adams_clearingwinterstorm425

Ansel Adams’ Clearing Winter Storm, 1944 is a particularly interesting photograph to me because of its complexity. It’s a specific kind of complexity. Like many other complex images, it’s made of a lot of separate elements but is still unified. Unlike many other complex images, it can be broken into many separate images, each complete compositions in themselves; four peaks in clouds, one vertical monolith in clouds, shadowed valley between monolith and peak, waterfall and peak, waterfall and two trees, etc. (Try finding as many separate compositions in this single image like this as you can.)

When you look at prints of Ansel Adams’ Clearing Winter Storm many assumptions about the medium, the man, and his work are confirmed and challenged. It’s neutral, perhaps even slightly cold in tone, which is appropriate for the subject. The tonal scale is high contrast and full scale, perhaps heavier than expected with very full highlights and it may be surprising that some shadow detail is not preserved. The large format original renders detail well, though there are traces of visible grain in light smooth areas. There’s detail throughout the image (deep depth of field, sharp focus, full scale printing); when it was printed this may have been the sharpest image quality possible while today it looks classically smooth in comparison to new high resolution digitally sharpened images. At 16×20” it’s a medium scale enlargement, not a contact, and could have been printed larger; that it wasn’t is an interesting reflection on both the man and his times. Print quality becomes not only a window into the past of the subject but also into the medium, which this man above all others epitomized for his time.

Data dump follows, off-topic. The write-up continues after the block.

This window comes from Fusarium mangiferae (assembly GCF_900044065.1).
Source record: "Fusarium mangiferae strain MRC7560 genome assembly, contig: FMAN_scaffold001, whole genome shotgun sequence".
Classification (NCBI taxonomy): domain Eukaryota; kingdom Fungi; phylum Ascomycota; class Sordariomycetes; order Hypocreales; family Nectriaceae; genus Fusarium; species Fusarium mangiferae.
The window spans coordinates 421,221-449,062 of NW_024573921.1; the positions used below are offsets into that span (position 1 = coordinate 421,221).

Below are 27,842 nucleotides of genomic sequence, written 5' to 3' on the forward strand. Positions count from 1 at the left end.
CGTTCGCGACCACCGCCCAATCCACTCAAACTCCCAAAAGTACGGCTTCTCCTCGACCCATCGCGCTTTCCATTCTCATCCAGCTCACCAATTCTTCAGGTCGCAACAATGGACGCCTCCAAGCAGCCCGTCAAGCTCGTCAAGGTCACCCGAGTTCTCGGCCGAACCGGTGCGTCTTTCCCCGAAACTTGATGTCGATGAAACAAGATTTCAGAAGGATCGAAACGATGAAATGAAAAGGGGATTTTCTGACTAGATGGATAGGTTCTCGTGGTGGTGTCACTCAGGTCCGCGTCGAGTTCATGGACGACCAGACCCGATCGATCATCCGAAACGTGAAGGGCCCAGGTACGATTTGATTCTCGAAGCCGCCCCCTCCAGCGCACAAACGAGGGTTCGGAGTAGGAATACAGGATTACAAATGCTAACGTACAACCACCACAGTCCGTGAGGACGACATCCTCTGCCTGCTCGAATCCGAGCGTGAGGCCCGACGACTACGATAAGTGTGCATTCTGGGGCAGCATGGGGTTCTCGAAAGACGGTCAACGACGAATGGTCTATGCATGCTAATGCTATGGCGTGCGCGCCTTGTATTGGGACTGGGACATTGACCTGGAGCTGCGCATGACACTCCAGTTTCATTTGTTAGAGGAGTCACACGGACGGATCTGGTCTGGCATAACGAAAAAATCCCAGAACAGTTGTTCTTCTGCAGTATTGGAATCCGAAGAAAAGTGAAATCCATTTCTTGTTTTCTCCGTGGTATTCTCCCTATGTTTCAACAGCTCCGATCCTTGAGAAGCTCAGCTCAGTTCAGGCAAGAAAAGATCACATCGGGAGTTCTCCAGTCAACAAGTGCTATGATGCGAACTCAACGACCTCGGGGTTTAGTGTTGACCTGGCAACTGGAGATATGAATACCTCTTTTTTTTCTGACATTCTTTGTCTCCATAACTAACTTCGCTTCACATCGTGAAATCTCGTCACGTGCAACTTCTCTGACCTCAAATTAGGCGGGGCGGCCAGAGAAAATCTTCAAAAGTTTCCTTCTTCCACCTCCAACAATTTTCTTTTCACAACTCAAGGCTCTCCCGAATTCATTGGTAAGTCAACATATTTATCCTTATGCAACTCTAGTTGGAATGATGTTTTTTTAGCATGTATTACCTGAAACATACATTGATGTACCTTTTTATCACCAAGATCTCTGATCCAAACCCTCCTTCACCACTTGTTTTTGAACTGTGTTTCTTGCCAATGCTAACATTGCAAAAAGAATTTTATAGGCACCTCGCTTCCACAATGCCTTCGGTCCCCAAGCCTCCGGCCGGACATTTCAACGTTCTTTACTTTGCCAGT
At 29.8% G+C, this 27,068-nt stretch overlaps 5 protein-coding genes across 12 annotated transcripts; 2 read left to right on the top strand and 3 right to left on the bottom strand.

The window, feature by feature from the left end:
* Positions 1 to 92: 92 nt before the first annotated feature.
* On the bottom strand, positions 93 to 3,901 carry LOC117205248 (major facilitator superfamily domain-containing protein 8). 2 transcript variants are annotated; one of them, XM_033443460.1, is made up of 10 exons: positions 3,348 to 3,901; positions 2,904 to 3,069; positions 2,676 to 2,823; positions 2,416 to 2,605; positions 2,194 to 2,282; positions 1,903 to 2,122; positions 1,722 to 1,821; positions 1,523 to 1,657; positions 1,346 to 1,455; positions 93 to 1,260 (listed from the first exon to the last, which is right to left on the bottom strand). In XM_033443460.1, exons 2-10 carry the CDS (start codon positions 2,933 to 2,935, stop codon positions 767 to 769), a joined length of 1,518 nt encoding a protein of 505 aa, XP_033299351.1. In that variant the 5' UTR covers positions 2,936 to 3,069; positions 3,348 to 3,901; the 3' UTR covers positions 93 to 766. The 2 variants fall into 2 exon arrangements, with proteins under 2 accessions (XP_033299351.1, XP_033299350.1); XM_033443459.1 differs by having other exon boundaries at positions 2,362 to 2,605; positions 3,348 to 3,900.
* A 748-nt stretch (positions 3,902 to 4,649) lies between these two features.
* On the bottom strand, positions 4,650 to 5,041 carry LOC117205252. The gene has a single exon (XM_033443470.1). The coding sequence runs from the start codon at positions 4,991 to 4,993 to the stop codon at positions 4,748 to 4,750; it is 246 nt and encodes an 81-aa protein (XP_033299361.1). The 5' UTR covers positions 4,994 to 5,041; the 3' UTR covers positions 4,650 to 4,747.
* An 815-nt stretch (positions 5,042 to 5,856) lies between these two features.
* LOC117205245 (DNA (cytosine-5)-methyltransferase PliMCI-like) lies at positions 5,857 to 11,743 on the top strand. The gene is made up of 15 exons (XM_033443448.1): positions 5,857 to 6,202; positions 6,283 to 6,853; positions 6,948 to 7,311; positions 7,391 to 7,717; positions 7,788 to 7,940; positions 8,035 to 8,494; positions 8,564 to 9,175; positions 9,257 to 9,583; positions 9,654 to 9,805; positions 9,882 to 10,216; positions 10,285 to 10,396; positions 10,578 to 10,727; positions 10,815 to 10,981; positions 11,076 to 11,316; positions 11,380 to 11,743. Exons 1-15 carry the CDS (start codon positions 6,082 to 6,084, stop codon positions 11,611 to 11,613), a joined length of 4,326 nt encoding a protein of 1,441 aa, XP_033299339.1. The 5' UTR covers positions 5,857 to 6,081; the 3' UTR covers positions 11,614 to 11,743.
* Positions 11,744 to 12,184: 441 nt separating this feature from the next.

There’s a lot to be learned from looking at originals, which is why we look at masterworks from my collection in all of my  digital printing workshops.

Find my comments on other Masterworks In My Collection here.

Artist’s often use consistent palettes for separate bodies of work, some use a consistent palette for a lifetime. This not only makes their work more readily identifiable, it also clarifies the nature of the statements they make. When an artist does this color becomes more than attractive, it becomes a message.

Joyce Tenneson has done this masterfully. Her typically airy palette both light and desaturated give her nude or near nude portraits a distinctive look. The delicacy of her palette not only makes a statement about the more sensitive nature of her subjects but also reveals her own sensitive approach and relationships with her subjects. Her high key palette suggests a concern with spirituality, perhaps more strongly than her occassional inclusions of painted light.